Corey Feldman is celebrating a new California law that gives victims of childhood sexual abuse more time to sue their abusers.
“It was a great day,” Feldman told Radar after Gov. Gavin Newsom approved the law on Sunday.
The law gives victims until age 40, up from age 26, to file lawsuits. It also gives victims of all ages three years to sue, starting Jan. 1.
“The most important part is it creates a three-year lookback window. For the next three years, people are able to bring cases forward that happened prior to 2017,” Feldman told the outlet.
Feldman has publicly stated that he was a victim of sexual abuse as a child.
“I’m able to bring my abusers to justice” thanks to the law, he said. “I can take them to court. I can at least get a civil trial going.”
Feldman filed a report with Los Angeles police in early November 2017 after publicly naming some of his alleged abusers while appearing on The Dr. Oz Show.
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The LAPD previously said that it dropped its investigation into Feldman’s claims that a pedophile ring had been victimizing young actors in Hollywood because too much time had passed since the alleged incidents.
“They’re going to have to listen now,” Feldman said to Radar. “They can’t say this is beyond the statue. Now they can’t say that anymore.”
Feldman took to Twitter to celebrate the news on Oct. 15.
“OMG! OMG! OMG!! The greatest news ever!!!! I just learned that @CAgovernor actually did it!!!! @GavinNewsom signed CA AB 218 into law in California!! Thank U @Marci_Hamilton & every1 @child_usa @ChildUSAdvocacy 4 all ur [sic] tireless work, & thank u 2 all my #FeldFam 4 the support!!” he wrote.
“I’m so incredibly elated, grateful & excited beyond imagination, thank u @GavinNewsom & thank u 2 each & every survivor who helped sign my letter 2 the senate, I can’t #Believe we actually won… but we won… CA AB218 passed into law! #Kids2 #Justice #Hope #Truth #PreserveInnocence.”
Feldman said his main focus is his documentary, which focuses on exposing an alleged Hollywood pedophile ring and reconstructing a celebrity world free of child abuse.
“The law goes into effect in January,” the Goonies actor said. “My documentary will be released in February.”
In October 2017, Feldman launched an Indiegogo campaign to help raise US$10 million (a “flexible” target) to make a movie about his life and to expose the alleged pedophile ring. He says he wants to make the movie without the help of a studio so he can avoid censorship, and that he will use the donated money to ensure the film gets distributed to theatres for wide release.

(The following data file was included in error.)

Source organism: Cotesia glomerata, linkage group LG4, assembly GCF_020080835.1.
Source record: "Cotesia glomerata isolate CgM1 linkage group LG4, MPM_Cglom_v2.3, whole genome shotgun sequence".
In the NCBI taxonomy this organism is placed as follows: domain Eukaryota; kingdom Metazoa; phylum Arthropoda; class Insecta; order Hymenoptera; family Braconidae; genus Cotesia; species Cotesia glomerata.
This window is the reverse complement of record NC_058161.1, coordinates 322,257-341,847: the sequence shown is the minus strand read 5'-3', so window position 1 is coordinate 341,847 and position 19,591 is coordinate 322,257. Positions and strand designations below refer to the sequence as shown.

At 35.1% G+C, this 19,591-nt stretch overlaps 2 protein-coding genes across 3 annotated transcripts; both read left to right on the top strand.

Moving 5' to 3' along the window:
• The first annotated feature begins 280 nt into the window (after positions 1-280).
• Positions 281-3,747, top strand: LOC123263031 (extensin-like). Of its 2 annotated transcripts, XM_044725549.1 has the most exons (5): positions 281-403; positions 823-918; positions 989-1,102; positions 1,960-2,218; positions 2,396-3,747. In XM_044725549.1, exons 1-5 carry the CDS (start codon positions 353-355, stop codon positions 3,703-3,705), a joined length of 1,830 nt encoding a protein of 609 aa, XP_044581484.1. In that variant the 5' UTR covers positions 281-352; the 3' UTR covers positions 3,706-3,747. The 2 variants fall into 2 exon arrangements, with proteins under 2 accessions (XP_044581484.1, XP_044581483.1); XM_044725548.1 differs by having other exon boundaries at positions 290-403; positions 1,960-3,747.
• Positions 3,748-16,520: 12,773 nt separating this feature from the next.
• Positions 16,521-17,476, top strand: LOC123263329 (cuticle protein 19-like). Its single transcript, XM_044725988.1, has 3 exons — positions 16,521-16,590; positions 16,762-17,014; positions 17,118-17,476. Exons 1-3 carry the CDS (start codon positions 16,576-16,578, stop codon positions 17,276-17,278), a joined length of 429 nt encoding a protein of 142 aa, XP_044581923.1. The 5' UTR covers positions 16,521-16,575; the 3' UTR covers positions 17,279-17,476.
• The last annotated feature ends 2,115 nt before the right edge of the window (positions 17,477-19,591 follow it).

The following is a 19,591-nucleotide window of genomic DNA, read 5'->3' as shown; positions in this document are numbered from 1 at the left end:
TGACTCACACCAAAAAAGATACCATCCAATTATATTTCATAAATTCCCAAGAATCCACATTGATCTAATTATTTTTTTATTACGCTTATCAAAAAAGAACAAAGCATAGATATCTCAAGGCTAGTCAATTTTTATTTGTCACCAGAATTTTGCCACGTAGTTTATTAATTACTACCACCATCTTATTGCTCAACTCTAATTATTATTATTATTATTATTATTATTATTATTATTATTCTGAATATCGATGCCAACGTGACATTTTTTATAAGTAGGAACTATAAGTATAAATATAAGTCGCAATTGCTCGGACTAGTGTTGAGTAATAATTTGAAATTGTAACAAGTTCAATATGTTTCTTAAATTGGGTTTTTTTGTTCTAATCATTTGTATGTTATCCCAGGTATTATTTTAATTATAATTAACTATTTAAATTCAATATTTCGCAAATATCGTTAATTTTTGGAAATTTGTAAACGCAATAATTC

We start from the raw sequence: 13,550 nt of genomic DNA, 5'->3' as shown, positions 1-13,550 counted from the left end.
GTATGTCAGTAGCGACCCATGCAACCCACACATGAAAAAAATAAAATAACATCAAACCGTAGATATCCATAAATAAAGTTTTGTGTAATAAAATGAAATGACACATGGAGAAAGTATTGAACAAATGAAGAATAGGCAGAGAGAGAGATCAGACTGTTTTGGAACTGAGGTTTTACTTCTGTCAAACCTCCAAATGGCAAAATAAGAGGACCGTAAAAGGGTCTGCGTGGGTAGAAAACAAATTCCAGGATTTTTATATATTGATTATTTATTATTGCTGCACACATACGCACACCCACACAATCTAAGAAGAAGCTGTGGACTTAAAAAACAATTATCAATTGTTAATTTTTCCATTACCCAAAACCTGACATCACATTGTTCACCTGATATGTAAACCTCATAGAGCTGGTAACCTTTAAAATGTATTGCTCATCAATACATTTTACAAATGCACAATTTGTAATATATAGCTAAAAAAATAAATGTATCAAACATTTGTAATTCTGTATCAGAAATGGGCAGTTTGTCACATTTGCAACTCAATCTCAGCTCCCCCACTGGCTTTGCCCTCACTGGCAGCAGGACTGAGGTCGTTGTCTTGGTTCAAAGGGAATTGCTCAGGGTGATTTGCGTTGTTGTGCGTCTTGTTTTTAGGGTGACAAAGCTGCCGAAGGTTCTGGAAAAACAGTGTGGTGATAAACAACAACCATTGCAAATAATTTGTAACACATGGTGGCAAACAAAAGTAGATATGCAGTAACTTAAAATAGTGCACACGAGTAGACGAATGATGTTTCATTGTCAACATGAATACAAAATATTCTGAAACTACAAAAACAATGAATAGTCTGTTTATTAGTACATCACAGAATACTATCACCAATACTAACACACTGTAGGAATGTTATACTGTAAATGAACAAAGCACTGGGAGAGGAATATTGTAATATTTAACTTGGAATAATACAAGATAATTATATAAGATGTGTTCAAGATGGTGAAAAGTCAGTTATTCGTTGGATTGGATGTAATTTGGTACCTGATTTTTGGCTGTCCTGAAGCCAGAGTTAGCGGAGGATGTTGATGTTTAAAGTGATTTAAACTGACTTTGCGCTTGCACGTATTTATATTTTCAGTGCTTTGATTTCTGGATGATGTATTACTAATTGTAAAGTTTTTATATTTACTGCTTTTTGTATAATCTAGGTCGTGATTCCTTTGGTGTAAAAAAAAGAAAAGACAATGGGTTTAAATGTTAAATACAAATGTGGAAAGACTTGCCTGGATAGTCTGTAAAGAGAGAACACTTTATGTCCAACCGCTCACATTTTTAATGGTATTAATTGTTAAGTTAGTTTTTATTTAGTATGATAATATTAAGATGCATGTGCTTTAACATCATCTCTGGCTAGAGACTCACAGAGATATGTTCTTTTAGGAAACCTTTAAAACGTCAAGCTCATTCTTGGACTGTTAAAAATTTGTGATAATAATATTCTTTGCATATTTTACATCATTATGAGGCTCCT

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Feldman claims to know six pedophiles currently working in the entertainment industry.
“One of them who is still very powerful today… and a story that links all the way up to a studio, it connects pedophilia to one of the major studios,” he said in his YouTube video about his “Truth Campaign.”
In March 2018, Feldman went to the state capitol in Albany, N.Y., to join demonstrators from a group called New Yorkers Against Hidden Predators and to help ensure that child sexual predators are brought to justice.
The Stand By Me actor joined advocates to push for a bill that gives victims more time to sue their abusers.
“My interview with the police was literally buried for 34 years. It sat at the bottom of a pile somewhere,” Feldman said at the time.
Feldman was pushing for the Child Victims Act, which would create a one-year window for victims of sexual assault to file a civil lawsuit against their abusers or any organization that may have enabled the abuse.
“As someone who was failed by the justice system because of a restrictive statute of limitations, I am proud to stand with so many survivors today to try to pass common-sense legislation,” Feldman said.
California is at least the third state this year to raise its statute of limitations.
Earlier this year, New York and New Jersey raised their statutes of limitations to age 55. New York also suspended its statute of limitations for one year, leading to hundreds of lawsuits against hospitals, schools, the Roman Catholic Church and late financier Jeffrey Epstein.
Much of the opposition to the law in California came from school districts, which say the law goes too far. Lawsuits filed up to four decades after the fact make it much harder to gather evidence because witnesses are more likely to have moved away or died. Plus, the law changes the legal standard for liability, making it easier for victims to win in court.
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And if victims can prove entities tried to cover up the abuse, the court can multiply the damages by three.
“We don’t want to minimize or trivialize the trauma that’s associated with inappropriate sexual conduct in schools,” said Troy Flint, spokesman for the California School Boards Association. “This bill has a very real chance of bankrupting or impoverishing many districts, which would inhibit our ability to properly serve today’s students and students in years to come.”
—With files from Chris Jancelewicz and the Associated Press
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